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John Bartlett (1820–1905). Familiar Quotations, 10th ed. 1919.

Sir John Sukling 1609-1642 John Bartlett

    Her feet beneath her petticoat
Like little mice stole in and out, 1
  As if they feared the light;
But oh, she dances such a way!
No sun upon an Easter-day
  Is half so fine a sight.
          Ballad upon a Wedding.
    Her lips were red, and one was thin;
Compared with that was next her chin,—
Some bee had stung it newly.
          Ballad upon a Wedding.
    Why so pale and wan, fond lover?
    Prithee, why so pale?
Will, when looking well can’t move her,
    Looking ill prevail?
    Prithee, why so pale?
    ’T is expectation makes a blessing dear;
Heaven were not heaven if we knew what it were.
          Against Fruition.
    She is pretty to walk with,
And witty to talk with,
And pleasant, too, to think on.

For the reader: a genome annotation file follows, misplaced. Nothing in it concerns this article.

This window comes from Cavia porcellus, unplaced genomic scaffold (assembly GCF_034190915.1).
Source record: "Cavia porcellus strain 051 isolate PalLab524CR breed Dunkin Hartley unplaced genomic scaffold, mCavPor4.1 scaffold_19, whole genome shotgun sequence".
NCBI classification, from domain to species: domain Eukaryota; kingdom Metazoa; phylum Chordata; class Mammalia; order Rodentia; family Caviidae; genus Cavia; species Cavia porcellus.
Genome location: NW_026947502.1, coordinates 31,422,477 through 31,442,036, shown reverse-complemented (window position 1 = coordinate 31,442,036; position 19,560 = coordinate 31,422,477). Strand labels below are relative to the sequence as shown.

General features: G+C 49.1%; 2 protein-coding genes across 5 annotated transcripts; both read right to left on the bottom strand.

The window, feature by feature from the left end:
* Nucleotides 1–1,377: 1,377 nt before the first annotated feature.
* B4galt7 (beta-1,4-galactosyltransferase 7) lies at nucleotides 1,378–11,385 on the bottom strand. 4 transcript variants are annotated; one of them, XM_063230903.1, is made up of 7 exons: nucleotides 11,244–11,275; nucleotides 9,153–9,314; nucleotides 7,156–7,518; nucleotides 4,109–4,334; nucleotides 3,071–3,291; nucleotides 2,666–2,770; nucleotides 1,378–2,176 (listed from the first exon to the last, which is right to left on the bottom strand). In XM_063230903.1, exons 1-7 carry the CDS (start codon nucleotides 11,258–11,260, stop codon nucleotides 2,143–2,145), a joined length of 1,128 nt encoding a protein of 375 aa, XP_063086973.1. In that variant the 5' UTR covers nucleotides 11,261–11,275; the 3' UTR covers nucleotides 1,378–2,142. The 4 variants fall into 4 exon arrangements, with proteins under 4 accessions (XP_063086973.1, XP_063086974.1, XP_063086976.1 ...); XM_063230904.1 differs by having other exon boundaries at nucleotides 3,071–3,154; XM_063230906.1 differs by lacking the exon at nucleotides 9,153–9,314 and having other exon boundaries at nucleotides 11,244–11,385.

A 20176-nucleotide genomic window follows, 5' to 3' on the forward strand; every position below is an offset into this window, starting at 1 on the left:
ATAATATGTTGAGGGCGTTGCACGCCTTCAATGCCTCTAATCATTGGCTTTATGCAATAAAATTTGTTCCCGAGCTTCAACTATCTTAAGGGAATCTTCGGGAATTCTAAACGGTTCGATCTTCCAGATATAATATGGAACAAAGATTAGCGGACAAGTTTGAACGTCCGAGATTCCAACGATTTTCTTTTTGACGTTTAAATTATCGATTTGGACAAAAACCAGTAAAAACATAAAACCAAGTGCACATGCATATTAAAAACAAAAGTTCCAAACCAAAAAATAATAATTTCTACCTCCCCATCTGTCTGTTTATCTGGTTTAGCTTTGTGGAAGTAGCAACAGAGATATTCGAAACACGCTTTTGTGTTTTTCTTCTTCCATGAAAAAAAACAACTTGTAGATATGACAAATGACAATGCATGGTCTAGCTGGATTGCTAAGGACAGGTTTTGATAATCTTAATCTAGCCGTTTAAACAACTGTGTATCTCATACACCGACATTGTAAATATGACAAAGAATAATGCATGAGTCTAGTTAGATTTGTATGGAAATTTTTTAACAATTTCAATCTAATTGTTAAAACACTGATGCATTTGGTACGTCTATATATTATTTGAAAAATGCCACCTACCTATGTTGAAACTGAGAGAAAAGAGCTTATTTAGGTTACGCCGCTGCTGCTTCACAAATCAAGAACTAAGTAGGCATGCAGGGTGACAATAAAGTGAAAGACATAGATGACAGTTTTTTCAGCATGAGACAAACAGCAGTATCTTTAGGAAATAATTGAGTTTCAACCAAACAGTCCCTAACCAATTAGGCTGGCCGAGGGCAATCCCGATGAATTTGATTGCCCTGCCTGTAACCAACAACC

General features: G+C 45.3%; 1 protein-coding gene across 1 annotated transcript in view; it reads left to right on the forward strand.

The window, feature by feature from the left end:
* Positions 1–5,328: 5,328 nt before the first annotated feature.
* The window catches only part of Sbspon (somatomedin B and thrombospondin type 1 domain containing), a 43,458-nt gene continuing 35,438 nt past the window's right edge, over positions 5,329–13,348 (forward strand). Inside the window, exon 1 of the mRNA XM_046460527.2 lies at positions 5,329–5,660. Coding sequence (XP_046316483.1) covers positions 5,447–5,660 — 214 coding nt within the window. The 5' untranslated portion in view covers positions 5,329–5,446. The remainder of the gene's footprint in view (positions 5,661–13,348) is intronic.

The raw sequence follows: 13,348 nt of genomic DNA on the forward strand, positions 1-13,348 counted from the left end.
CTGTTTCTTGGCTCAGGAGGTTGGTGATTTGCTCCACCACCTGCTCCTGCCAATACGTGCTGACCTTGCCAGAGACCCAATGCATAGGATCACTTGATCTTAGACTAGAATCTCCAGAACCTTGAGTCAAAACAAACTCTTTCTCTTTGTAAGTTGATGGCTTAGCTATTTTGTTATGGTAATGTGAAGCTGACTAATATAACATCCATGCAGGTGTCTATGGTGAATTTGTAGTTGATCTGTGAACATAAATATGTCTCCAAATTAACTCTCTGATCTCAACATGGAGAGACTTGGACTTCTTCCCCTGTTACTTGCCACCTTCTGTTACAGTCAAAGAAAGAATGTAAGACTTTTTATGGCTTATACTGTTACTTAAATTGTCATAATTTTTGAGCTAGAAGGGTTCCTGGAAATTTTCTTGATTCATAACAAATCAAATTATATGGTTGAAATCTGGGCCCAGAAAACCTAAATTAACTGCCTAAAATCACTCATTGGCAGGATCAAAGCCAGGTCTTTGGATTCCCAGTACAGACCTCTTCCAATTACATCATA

Brennoralt. Act ii.
    Her face is like the milky way i’ the sky,—
A meeting of gentle lights without a name.
          Brennoralt. Act iii.
    But as when an authentic watch is shown,
Each man winds up and rectifies his own,
So in our very judgments. 2
          Aglaura. Epilogue.
    The prince of darkness is a gentleman. 3
          The Goblins.
    Nick of time.
          The Goblins.
    “High characters,” cries one, and he would see
Things that ne’er were, nor are, nor e’er will be. 4
          The Goblins. Epilogue.
Note 1.
See Herrick, Quotation 11. [back]
Note 2.
’T is with our judgments as our watches,—none
Go just alike, yet each believes his own.
Alexander Pope: Essay on Criticism, part i. line 9. [back]
Note 3.
See Shakespeare, King Lear, Quotation 29. [back]
Note 4.
Whoever thinks a faultless piece to see,
Thinks what ne’er was, nor is, nor e’er shall be.
Alexander Pope: Essay on Criticism, part ii. line 53.

There ’s no such thing in Nature, and you ’ll draw
A faultless monster which the world ne’er saw.
Sheffield, Duke of Buckinghamshire: Essay on Poetry. [back]